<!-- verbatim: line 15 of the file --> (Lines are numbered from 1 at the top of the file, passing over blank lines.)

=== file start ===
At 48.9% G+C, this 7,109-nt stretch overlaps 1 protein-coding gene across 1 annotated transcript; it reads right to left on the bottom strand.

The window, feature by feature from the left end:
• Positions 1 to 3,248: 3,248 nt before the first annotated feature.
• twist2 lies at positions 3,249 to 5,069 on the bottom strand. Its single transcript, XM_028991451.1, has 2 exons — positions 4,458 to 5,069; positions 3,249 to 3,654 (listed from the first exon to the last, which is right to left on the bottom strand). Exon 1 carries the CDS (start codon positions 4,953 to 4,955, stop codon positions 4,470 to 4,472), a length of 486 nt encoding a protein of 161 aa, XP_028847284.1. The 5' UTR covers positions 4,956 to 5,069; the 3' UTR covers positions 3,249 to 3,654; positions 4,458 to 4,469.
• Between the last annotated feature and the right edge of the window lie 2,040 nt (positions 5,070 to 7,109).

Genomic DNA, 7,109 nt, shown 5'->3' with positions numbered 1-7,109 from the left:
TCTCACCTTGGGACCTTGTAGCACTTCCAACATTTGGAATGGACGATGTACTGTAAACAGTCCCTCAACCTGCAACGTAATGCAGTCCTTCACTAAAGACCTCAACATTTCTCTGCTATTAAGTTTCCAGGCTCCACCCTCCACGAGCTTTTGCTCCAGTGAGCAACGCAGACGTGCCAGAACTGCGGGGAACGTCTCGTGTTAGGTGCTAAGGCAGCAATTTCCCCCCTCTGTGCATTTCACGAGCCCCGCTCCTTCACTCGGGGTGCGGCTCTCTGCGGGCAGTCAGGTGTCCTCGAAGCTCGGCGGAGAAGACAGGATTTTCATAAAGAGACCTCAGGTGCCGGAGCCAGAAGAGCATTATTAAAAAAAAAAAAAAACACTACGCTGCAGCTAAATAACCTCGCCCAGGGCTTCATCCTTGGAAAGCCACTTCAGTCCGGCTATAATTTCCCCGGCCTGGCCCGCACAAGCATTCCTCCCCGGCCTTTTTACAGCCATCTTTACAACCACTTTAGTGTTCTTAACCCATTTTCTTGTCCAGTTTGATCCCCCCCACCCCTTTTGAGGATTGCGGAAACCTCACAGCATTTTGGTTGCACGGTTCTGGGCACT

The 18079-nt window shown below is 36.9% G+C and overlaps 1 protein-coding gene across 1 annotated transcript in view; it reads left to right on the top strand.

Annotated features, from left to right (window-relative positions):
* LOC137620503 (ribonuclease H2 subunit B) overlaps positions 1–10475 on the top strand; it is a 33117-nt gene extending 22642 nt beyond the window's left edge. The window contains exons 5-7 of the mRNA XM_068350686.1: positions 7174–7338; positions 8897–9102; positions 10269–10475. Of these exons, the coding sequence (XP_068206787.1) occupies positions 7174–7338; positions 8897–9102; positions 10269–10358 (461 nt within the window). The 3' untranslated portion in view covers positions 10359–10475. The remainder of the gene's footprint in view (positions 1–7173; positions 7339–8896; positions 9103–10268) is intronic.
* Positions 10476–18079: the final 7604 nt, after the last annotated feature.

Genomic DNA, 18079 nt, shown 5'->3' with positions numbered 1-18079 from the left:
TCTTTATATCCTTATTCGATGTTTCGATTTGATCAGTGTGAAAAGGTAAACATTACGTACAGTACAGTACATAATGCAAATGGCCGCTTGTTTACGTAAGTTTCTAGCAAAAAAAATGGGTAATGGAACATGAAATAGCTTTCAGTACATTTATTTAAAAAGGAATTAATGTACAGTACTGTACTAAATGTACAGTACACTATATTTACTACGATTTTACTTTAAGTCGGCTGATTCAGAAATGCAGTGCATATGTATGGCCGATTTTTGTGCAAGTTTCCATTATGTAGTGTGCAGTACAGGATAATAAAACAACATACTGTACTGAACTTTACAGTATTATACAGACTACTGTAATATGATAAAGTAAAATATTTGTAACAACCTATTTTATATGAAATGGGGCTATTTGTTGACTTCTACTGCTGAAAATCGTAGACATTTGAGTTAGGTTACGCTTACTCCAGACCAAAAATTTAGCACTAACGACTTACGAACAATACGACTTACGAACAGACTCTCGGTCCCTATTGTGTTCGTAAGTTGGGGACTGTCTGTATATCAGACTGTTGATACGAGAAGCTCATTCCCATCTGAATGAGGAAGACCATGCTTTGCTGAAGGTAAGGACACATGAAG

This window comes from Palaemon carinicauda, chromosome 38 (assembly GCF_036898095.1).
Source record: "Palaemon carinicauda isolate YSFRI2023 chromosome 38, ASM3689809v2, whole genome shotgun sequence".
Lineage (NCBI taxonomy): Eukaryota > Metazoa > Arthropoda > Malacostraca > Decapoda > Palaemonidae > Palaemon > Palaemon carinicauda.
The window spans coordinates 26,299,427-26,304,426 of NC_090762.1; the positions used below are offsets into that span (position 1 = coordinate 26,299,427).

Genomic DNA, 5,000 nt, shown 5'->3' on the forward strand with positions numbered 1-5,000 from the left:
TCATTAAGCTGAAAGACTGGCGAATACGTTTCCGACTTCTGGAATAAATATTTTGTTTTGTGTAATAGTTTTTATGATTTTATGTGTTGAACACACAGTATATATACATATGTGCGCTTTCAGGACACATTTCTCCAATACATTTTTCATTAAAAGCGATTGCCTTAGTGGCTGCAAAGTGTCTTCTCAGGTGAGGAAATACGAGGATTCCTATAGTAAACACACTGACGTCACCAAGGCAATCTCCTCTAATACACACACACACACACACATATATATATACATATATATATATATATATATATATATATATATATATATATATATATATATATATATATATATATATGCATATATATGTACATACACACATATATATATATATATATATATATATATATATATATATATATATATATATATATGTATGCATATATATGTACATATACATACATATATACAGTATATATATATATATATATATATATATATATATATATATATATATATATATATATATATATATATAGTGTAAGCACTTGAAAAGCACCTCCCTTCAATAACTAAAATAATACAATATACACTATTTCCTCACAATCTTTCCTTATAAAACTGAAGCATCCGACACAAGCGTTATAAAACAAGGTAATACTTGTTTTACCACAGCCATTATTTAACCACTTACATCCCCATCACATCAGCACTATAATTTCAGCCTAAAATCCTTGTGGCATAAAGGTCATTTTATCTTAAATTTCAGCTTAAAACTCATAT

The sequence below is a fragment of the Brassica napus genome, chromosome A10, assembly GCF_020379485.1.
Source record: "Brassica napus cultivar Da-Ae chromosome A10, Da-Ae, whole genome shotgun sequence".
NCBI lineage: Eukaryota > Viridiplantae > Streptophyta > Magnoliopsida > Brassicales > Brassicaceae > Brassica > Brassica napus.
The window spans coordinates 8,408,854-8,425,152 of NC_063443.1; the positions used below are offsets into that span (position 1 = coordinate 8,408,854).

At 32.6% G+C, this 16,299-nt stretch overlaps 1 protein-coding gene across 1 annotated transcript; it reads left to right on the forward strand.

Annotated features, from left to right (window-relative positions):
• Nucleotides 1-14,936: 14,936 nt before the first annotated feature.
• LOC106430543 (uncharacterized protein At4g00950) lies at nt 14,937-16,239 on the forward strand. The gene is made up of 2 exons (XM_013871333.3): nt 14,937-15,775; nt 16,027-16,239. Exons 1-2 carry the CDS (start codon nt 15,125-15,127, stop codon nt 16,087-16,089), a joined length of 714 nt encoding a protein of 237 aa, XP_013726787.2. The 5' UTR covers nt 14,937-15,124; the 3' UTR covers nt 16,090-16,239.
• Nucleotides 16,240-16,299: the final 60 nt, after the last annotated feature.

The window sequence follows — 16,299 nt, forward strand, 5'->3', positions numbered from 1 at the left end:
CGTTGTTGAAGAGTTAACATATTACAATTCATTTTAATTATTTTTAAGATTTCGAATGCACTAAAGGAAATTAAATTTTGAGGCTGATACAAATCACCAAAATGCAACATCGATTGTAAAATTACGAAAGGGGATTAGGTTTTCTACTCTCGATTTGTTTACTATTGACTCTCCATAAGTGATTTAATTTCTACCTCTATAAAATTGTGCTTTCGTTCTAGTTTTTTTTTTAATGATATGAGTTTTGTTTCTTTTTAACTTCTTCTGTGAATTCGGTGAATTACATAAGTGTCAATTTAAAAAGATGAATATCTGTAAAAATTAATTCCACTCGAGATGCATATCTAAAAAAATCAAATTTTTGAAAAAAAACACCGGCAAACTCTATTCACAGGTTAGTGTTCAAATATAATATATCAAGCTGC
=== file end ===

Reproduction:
Source record: "Palaemon carinicauda isolate YSFRI2023 chromosome 38, ASM3689809v2, whole genome shotgun sequence".